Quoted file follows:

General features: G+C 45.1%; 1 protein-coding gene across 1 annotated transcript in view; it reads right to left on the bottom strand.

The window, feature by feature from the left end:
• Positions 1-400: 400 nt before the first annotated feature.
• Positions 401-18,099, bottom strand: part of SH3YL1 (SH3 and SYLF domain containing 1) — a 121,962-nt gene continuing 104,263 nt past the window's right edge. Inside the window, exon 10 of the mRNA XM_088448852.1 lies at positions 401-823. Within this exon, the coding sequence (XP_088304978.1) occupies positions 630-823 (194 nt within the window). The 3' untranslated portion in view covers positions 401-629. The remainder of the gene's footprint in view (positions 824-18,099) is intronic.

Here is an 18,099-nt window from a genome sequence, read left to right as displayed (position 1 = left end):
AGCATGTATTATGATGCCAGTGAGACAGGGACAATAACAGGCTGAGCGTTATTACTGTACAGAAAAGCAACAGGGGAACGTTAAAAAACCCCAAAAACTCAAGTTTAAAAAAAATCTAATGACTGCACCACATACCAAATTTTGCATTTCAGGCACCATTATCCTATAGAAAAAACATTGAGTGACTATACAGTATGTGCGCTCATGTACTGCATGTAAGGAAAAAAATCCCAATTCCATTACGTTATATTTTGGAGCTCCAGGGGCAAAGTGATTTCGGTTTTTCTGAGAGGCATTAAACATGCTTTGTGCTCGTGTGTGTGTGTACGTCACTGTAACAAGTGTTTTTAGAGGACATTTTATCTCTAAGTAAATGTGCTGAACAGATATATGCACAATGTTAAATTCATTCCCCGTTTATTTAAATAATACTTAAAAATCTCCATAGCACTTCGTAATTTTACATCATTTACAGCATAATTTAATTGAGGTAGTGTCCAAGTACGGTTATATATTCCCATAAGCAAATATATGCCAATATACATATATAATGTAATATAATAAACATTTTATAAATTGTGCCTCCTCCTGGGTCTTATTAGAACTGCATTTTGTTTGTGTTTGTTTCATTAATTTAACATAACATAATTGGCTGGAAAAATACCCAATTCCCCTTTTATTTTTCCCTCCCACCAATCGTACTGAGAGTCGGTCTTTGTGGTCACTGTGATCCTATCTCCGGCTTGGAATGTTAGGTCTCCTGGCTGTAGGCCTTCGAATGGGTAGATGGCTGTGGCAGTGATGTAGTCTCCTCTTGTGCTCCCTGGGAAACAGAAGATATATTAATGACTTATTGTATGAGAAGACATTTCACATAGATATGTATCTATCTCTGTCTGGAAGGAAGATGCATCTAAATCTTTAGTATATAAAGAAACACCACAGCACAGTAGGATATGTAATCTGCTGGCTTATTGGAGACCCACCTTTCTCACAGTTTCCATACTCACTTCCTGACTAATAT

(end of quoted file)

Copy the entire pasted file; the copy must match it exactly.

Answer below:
General features: G+C 45.1%; 1 protein-coding gene across 1 annotated transcript in view; it reads right to left on the bottom strand.

The window, feature by feature from the left end:
• Positions 1-400: 400 nt before the first annotated feature.
• Positions 401-18,099, bottom strand: part of SH3YL1 (SH3 and SYLF domain containing 1) — a 121,962-nt gene continuing 104,263 nt past the window's right edge. Inside the window, exon 10 of the mRNA XM_088448852.1 lies at positions 401-823. Within this exon, the coding sequence (XP_088304978.1) occupies positions 630-823 (194 nt within the window). The 3' untranslated portion in view covers positions 401-629. The remainder of the gene's footprint in view (positions 824-18,099) is intronic.

Here is an 18,099-nt window from a genome sequence, read left to right as displayed (position 1 = left end):
AGCATGTATTATGATGCCAGTGAGACAGGGACAATAACAGGCTGAGCGTTATTACTGTACAGAAAAGCAACAGGGGAACGTTAAAAAACCCCAAAAACTCAAGTTTAAAAAAAATCTAATGACTGCACCACATACCAAATTTTGCATTTCAGGCACCATTATCCTATAGAAAAAACATTGAGTGACTATACAGTATGTGCGCTCATGTACTGCATGTAAGGAAAAAAATCCCAATTCCATTACGTTATATTTTGGAGCTCCAGGGGCAAAGTGATTTCGGTTTTTCTGAGAGGCATTAAACATGCTTTGTGCTCGTGTGTGTGTGTACGTCACTGTAACAAGTGTTTTTAGAGGACATTTTATCTCTAAGTAAATGTGCTGAACAGATATATGCACAATGTTAAATTCATTCCCCGTTTATTTAAATAATACTTAAAAATCTCCATAGCACTTCGTAATTTTACATCATTTACAGCATAATTTAATTGAGGTAGTGTCCAAGTACGGTTATATATTCCCATAAGCAAATATATGCCAATATACATATATAATGTAATATAATAAACATTTTATAAATTGTGCCTCCTCCTGGGTCTTATTAGAACTGCATTTTGTTTGTGTTTGTTTCATTAATTTAACATAACATAATTGGCTGGAAAAATACCCAATTCCCCTTTTATTTTTCCCTCCCACCAATCGTACTGAGAGTCGGTCTTTGTGGTCACTGTGATCCTATCTCCGGCTTGGAATGTTAGGTCTCCTGGCTGTAGGCCTTCGAATGGGTAGATGGCTGTGGCAGTGATGTAGTCTCCTCTTGTGCTCCCTGGGAAACAGAAGATATATTAATGACTTATTGTATGAGAAGACATTTCACATAGATATGTATCTATCTCTGTCTGGAAGGAAGATGCATCTAAATCTTTAGTATATAAAGAAACACCACAGCACAGTAGGATATGTAATCTGCTGGCTTATTGGAGACCCACCTTTCTCACAGTTTCCATACTCACTTCCTGACTAATAT